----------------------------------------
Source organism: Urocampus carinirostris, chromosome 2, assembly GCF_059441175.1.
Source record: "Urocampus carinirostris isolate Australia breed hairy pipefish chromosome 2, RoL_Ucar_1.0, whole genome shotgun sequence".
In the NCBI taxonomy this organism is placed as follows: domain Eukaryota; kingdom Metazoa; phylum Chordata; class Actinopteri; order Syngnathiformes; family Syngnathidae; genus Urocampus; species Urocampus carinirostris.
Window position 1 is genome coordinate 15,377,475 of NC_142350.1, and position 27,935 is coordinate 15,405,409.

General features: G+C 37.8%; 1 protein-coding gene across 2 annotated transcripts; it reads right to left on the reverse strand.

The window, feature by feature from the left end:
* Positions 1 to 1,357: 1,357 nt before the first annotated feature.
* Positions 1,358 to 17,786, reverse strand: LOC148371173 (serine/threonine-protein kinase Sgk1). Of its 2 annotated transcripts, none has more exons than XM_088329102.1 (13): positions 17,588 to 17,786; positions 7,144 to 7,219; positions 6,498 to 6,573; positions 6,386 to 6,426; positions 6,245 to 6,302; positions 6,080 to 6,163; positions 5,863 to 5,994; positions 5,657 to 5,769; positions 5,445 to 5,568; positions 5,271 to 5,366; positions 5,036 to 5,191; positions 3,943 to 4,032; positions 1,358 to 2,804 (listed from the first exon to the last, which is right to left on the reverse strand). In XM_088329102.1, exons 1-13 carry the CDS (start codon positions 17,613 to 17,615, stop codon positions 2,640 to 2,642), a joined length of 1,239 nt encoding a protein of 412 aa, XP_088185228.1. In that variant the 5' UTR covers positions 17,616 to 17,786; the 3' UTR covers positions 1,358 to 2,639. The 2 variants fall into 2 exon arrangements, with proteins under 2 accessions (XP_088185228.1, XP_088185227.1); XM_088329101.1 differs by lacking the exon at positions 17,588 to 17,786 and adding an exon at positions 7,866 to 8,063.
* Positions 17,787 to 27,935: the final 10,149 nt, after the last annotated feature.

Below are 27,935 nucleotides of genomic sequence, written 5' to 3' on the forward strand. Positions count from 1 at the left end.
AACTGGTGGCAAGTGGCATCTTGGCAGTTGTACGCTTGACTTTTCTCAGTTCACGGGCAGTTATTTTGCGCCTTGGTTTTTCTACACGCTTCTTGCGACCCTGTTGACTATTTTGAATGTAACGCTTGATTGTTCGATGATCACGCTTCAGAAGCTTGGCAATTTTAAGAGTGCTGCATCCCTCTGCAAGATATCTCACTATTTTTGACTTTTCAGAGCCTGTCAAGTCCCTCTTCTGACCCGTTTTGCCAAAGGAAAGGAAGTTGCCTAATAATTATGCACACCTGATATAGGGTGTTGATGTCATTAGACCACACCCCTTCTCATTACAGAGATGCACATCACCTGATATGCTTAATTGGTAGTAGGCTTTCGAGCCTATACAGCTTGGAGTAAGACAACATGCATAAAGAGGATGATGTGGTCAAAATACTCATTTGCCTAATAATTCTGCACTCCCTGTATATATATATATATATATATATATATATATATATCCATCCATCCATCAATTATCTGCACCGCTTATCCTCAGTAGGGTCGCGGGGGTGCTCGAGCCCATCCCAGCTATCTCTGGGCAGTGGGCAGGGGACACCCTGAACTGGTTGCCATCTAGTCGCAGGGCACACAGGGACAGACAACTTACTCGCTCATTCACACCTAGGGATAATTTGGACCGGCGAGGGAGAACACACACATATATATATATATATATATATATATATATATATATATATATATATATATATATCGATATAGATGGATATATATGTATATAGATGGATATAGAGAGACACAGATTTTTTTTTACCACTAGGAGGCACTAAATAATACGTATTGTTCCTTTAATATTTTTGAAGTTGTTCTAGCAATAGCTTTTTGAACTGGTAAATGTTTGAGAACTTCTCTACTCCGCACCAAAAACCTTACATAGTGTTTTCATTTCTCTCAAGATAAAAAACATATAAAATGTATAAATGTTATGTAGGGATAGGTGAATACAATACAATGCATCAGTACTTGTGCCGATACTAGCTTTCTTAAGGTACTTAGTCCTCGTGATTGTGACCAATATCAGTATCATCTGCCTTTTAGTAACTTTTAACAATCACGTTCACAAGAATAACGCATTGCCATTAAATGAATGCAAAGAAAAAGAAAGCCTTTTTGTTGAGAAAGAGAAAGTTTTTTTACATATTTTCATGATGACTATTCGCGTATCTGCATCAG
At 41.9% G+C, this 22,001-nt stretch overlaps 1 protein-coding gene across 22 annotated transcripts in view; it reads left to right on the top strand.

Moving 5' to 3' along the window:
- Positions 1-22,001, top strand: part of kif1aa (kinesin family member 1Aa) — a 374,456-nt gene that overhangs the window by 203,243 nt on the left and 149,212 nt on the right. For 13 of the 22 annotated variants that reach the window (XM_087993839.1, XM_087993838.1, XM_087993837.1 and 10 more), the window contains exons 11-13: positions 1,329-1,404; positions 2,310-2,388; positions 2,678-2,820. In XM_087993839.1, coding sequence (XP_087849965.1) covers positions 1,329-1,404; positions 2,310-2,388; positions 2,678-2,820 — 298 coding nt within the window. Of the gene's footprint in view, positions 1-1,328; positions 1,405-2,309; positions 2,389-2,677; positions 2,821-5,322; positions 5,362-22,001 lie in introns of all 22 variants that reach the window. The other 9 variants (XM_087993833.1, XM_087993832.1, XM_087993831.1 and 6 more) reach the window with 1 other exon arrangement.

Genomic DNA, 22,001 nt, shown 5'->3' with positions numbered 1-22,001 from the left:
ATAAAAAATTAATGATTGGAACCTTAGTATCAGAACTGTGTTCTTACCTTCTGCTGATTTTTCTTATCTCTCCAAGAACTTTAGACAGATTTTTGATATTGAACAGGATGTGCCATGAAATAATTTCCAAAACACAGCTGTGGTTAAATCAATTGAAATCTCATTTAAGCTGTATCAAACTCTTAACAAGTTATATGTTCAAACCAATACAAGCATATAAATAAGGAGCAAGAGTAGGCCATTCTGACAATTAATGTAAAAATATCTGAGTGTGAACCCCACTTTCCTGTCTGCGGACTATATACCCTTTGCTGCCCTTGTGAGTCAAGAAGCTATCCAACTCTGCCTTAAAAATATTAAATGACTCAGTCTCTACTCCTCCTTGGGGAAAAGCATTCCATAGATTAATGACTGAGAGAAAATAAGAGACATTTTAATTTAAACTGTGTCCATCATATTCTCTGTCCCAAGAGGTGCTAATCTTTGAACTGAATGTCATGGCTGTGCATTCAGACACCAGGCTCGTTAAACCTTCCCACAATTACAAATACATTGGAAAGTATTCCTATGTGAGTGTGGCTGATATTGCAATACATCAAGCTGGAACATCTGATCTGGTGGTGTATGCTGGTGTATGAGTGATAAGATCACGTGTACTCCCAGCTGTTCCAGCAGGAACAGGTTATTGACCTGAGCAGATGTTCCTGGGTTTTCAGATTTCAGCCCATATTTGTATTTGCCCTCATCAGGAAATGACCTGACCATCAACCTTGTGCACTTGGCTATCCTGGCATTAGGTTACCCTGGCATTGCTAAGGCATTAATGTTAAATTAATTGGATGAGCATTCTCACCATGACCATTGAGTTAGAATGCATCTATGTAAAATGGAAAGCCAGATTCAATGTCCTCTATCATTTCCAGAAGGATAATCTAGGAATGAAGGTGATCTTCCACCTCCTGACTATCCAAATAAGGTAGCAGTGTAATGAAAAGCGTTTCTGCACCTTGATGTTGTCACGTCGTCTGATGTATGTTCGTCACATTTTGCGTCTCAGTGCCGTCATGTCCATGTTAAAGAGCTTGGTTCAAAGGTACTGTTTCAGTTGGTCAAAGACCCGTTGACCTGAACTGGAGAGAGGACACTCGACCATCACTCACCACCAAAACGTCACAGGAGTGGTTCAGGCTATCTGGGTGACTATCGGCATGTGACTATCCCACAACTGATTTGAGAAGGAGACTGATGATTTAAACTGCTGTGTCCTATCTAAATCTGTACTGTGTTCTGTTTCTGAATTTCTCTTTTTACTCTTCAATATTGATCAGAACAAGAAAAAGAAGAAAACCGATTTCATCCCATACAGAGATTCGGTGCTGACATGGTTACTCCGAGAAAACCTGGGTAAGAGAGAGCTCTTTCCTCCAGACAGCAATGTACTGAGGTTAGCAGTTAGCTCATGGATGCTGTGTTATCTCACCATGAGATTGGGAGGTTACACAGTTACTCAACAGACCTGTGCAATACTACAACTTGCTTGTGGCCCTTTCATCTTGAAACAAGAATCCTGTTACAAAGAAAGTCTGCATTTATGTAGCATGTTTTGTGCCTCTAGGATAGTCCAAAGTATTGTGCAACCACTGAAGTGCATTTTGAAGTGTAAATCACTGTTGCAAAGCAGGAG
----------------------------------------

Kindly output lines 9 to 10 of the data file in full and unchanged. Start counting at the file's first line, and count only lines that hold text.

* Positions 17,787 to 27,935: the final 10,149 nt, after the last annotated feature.

Below are 27,935 nucleotides of genomic sequence, written 5' to 3' on the forward strand. Positions count from 1 at the left end.